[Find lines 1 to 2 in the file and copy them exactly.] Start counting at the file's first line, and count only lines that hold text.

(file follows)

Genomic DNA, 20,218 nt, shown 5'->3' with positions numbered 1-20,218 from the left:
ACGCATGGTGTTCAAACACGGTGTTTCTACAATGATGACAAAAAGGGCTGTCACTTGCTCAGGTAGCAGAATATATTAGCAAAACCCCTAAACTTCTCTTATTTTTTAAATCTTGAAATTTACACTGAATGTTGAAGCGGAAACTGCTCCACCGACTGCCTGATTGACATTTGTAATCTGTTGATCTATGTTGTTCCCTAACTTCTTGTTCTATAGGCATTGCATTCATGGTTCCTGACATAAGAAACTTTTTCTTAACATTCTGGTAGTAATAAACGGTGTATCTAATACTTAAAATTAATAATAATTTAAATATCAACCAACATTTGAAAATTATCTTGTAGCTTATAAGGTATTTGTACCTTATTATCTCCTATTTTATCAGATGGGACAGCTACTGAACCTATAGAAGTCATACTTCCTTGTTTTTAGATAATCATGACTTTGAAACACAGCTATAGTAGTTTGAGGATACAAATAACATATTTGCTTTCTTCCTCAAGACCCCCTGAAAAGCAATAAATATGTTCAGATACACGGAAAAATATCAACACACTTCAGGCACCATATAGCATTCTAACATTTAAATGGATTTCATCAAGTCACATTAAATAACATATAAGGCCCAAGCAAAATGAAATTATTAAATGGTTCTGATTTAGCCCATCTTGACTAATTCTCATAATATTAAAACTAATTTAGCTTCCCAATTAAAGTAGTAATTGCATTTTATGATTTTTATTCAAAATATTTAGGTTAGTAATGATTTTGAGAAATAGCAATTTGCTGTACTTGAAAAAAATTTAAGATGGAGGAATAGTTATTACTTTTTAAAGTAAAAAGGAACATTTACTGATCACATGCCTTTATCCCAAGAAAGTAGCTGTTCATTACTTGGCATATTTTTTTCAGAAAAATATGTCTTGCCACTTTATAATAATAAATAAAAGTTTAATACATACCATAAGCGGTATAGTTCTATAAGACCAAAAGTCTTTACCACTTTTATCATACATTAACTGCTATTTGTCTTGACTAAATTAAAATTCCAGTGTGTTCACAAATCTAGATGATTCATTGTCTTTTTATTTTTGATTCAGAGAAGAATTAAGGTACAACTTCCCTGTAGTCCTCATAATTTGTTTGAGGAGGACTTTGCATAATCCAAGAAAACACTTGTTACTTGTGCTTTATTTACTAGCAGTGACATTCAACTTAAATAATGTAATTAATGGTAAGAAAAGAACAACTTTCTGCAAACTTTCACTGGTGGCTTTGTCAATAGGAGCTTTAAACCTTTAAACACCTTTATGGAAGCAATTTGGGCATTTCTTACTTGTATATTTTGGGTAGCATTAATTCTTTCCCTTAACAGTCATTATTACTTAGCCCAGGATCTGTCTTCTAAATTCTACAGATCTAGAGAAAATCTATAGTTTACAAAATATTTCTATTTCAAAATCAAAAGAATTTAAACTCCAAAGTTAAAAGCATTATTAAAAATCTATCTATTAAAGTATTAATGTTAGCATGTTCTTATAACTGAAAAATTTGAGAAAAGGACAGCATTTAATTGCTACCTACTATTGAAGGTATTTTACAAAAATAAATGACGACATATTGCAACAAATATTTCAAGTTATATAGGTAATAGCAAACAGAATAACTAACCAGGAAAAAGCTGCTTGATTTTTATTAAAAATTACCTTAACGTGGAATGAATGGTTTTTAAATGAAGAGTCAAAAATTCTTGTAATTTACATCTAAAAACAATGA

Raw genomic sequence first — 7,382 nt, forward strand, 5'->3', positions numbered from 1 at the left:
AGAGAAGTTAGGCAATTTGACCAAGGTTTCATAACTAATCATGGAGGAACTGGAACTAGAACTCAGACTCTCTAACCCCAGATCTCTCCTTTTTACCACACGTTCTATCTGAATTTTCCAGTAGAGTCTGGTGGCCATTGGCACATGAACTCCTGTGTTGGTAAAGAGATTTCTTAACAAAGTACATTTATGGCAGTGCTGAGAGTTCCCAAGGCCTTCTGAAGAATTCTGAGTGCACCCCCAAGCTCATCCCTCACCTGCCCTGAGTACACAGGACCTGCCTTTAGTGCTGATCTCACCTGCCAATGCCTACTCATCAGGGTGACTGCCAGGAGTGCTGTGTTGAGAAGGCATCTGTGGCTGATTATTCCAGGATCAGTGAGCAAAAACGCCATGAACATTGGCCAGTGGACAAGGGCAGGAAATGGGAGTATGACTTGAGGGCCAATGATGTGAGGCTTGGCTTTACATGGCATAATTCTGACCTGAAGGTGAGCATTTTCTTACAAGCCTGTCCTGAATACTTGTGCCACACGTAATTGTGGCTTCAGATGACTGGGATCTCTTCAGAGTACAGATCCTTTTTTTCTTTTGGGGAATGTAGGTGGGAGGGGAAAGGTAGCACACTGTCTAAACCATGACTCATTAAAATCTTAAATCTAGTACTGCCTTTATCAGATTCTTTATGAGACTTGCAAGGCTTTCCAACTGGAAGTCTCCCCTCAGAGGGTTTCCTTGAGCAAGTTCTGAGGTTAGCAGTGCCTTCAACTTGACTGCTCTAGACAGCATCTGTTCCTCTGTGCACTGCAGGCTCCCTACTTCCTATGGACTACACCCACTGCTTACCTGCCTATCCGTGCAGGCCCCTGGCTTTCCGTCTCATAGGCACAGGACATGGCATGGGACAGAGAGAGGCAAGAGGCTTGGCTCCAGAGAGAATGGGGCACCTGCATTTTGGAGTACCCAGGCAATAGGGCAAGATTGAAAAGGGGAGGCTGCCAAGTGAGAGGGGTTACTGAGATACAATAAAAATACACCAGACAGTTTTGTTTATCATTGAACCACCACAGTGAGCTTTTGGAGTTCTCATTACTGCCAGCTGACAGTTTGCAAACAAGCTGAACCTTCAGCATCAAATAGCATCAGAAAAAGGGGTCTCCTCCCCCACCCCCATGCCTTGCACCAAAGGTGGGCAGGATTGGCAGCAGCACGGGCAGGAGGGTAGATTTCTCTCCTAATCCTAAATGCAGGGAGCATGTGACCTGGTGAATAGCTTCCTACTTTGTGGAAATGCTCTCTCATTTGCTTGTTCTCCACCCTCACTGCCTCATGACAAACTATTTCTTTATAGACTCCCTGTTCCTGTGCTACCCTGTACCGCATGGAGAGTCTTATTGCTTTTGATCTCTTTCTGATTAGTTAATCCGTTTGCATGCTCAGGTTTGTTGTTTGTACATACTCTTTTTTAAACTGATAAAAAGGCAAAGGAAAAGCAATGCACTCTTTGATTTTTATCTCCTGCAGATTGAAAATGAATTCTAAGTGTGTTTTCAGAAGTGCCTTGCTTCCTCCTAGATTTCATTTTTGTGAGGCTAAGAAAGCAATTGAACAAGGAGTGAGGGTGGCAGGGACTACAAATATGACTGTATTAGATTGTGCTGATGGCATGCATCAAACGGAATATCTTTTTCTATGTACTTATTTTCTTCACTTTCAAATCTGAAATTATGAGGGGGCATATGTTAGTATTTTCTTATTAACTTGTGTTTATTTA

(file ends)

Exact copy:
Genomic DNA, 20,218 nt, shown 5'->3' with positions numbered 1-20,218 from the left:
ACGCATGGTGTTCAAACACGGTGTTTCTACAATGATGACAAAAAGGGCTGTCACTTGCTCAGGTAGCAGAATATATTAGCAAAACCCCTAAACTTCTCTTATTTTTTAAATCTTGAAATTTACACTGAATGTTGAAGCGGAAACTGCTCCACCGACTGCCTGATTGACATTTGTAATCTGTTGATCTATGTTGTTCCCTAACTTCTTGTTCTATAGGCATTGCATTCATGGTTCCTGACATAAGAAACTTTTTCTTAACATTCTGGTAGTAATAAACGGTGTATCTAATACTTAAAATTAATAATAATTTAAATATCAACCAACATTTGAAAATTATCTTGTAGCTTATAAGGTATTTGTACCTTATTATCTCCTATTTTATCAGATGGGACAGCTACTGAACCTATAGAAGTCATACTTCCTTGTTTTTAGATAATCATGACTTTGAAACACAGCTATAGTAGTTTGAGGATACAAATAACATATTTGCTTTCTTCCTCAAGACCCCCTGAAAAGCAATAAATATGTTCAGATACACGGAAAAATATCAACACACTTCAGGCACCATATAGCATTCTAACATTTAAATGGATTTCATCAAGTCACATTAAATAACATATAAGGCCCAAGCAAAATGAAATTATTAAATGGTTCTGATTTAGCCCATCTTGACTAATTCTCATAATATTAAAACTAATTTAGCTTCCCAATTAAAGTAGTAATTGCATTTTATGATTTTTATTCAAAATATTTAGGTTAGTAATGATTTTGAGAAATAGCAATTTGCTGTACTTGAAAAAAATTTAAGATGGAGGAATAGTTATTACTTTTTAAAGTAAAAAGGAACATTTACTGATCACATGCCTTTATCCCAAGAAAGTAGCTGTTCATTACTTGGCATATTTTTTTCAGAAAAATATGTCTTGCCACTTTATAATAATAAATAAAAGTTTAATACATACCATAAGCGGTATAGTTCTATAAGACCAAAAGTCTTTACCACTTTTATCATACATTAACTGCTATTTGTCTTGACTAAATTAAAATTCCAGTGTGTTCACAAATCTAGATGATTCATTGTCTTTTTATTTTTGATTCAGAGAAGAATTAAGGTACAACTTCCCTGTAGTCCTCATAATTTGTTTGAGGAGGACTTTGCATAATCCAAGAAAACACTTGTTACTTGTGCTTTATTTACTAGCAGTGACATTCAACTTAAATAATGTAATTAATGGTAAGAAAAGAACAACTTTCTGCAAACTTTCACTGGTGGCTTTGTCAATAGGAGCTTTAAACCTTTAAACACCTTTATGGAAGCAATTTGGGCATTTCTTACTTGTATATTTTGGGTAGCATTAATTCTTTCCCTTAACAGTCATTATTACTTAGCCCAGGATCTGTCTTCTAAATTCTACAGATCTAGAGAAAATCTATAGTTTACAAAATATTTCTATTTCAAAATCAAAAGAATTTAAACTCCAAAGTTAAAAGCATTATTAAAAATCTATCTATTAAAGTATTAATGTTAGCATGTTCTTATAACTGAAAAATTTGAGAAAAGGACAGCATTTAATTGCTACCTACTATTGAAGGTATTTTACAAAAATAAATGACGACATATTGCAACAAATATTTCAAGTTATATAGGTAATAGCAAACAGAATAACTAACCAGGAAAAAGCTGCTTGATTTTTATTAAAAATTACCTTAACGTGGAATGAATGGTTTTTAAATGAAGAGTCAAAAATTCTTGTAATTTACATCTAAAAACAATGA